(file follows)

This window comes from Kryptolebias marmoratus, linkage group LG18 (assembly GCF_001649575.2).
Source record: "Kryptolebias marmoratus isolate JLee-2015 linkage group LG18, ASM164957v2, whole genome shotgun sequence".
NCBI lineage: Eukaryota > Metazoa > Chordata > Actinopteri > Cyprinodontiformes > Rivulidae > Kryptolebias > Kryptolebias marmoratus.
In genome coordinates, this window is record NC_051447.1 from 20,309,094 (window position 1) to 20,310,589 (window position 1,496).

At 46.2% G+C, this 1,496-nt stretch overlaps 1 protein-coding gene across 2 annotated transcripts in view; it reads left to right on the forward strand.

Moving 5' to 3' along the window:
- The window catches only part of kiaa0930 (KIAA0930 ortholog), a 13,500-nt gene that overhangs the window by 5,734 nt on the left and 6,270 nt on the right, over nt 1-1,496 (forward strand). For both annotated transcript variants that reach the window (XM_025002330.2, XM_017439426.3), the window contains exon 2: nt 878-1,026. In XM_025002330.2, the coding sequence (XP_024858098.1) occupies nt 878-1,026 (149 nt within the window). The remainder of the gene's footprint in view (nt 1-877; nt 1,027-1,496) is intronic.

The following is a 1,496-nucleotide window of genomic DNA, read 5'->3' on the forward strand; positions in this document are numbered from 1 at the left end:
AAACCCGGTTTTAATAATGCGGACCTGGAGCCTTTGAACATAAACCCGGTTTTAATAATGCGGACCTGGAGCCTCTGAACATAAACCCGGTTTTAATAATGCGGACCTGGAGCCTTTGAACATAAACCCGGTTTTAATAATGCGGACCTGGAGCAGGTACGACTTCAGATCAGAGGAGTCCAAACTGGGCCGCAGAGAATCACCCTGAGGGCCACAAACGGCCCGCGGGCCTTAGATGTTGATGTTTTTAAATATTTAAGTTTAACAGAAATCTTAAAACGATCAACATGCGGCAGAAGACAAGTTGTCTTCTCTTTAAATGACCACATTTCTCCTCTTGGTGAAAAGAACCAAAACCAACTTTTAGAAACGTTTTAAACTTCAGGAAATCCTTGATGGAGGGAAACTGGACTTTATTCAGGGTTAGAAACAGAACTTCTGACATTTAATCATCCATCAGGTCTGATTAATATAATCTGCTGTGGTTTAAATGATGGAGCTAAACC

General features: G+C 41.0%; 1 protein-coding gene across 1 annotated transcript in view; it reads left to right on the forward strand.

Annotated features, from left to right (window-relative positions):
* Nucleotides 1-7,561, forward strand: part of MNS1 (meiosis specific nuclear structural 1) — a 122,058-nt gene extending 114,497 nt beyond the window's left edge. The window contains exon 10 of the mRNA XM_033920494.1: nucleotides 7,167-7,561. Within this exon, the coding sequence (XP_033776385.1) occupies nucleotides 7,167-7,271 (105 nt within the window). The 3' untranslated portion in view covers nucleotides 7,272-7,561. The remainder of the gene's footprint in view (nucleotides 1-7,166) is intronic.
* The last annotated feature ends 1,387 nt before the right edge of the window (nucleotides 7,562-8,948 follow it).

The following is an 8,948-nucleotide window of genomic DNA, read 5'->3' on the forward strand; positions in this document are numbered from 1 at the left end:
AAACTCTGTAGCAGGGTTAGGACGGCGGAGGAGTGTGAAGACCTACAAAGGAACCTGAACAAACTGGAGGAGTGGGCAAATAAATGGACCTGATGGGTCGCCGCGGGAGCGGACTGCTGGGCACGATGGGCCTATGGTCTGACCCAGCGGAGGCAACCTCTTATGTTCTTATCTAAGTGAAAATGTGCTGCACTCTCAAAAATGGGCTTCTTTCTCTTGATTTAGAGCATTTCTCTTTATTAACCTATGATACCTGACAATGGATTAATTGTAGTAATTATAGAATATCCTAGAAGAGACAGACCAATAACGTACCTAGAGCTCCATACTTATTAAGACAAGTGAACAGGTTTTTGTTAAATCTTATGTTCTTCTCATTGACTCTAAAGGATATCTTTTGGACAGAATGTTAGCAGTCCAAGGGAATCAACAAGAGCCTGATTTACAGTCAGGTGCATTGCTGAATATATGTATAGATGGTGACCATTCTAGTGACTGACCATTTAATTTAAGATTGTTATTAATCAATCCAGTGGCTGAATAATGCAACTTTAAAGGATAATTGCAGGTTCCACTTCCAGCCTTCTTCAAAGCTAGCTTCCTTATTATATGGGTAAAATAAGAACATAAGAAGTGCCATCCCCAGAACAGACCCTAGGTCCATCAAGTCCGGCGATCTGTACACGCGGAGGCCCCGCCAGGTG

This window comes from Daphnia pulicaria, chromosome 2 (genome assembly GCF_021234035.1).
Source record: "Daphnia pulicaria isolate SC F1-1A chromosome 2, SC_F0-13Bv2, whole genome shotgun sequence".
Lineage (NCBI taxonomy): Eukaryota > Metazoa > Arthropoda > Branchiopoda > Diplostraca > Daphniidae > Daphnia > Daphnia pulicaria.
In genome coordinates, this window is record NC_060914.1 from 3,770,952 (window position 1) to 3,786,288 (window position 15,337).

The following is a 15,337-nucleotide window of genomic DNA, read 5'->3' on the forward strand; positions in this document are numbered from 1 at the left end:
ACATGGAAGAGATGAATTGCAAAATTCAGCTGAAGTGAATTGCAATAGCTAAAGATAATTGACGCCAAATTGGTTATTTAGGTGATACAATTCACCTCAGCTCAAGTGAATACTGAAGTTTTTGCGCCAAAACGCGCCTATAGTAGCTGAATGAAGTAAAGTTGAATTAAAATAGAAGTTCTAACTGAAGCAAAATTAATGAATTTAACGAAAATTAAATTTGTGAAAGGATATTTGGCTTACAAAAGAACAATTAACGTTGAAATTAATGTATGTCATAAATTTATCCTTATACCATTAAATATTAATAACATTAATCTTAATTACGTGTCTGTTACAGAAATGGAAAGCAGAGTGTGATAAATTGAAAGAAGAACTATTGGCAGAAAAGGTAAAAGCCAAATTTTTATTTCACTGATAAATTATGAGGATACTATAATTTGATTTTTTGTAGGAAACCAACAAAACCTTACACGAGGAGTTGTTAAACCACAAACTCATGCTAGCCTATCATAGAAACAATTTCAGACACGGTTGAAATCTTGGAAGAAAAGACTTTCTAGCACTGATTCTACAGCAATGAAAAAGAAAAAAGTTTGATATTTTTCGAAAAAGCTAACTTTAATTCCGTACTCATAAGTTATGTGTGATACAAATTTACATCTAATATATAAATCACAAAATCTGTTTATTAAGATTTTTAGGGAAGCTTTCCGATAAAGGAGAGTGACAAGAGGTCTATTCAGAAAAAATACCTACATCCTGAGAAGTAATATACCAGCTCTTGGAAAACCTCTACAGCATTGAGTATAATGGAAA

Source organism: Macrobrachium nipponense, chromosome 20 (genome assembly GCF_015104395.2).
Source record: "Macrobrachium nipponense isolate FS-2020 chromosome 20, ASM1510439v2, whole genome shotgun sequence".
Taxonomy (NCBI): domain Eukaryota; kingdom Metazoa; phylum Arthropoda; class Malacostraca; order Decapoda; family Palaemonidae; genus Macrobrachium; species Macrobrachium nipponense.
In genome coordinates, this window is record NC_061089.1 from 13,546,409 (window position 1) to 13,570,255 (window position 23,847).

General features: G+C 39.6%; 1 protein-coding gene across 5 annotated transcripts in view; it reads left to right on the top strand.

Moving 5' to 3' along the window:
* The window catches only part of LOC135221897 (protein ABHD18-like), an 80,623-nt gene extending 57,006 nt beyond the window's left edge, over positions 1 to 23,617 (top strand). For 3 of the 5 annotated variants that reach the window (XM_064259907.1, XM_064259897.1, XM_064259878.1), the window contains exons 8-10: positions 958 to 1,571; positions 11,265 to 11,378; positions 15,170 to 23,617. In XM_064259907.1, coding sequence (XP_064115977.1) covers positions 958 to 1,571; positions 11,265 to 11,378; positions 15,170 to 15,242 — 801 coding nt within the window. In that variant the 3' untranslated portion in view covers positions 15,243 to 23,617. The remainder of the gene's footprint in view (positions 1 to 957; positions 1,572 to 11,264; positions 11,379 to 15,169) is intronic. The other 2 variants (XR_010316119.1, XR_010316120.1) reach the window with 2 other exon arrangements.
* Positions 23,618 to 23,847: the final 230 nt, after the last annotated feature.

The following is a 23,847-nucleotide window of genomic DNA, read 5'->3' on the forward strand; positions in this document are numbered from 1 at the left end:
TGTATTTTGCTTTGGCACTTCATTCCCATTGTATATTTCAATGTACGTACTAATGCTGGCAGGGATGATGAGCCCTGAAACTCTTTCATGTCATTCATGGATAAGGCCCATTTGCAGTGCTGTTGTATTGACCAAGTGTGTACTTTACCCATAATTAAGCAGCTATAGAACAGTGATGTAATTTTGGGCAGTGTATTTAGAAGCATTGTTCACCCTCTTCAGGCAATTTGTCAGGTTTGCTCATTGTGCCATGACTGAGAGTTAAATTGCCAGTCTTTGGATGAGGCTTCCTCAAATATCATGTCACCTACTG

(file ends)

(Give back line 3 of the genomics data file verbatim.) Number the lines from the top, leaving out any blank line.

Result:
NCBI lineage: Eukaryota > Metazoa > Chordata > Actinopteri > Cyprinodontiformes > Rivulidae > Kryptolebias > Kryptolebias marmoratus.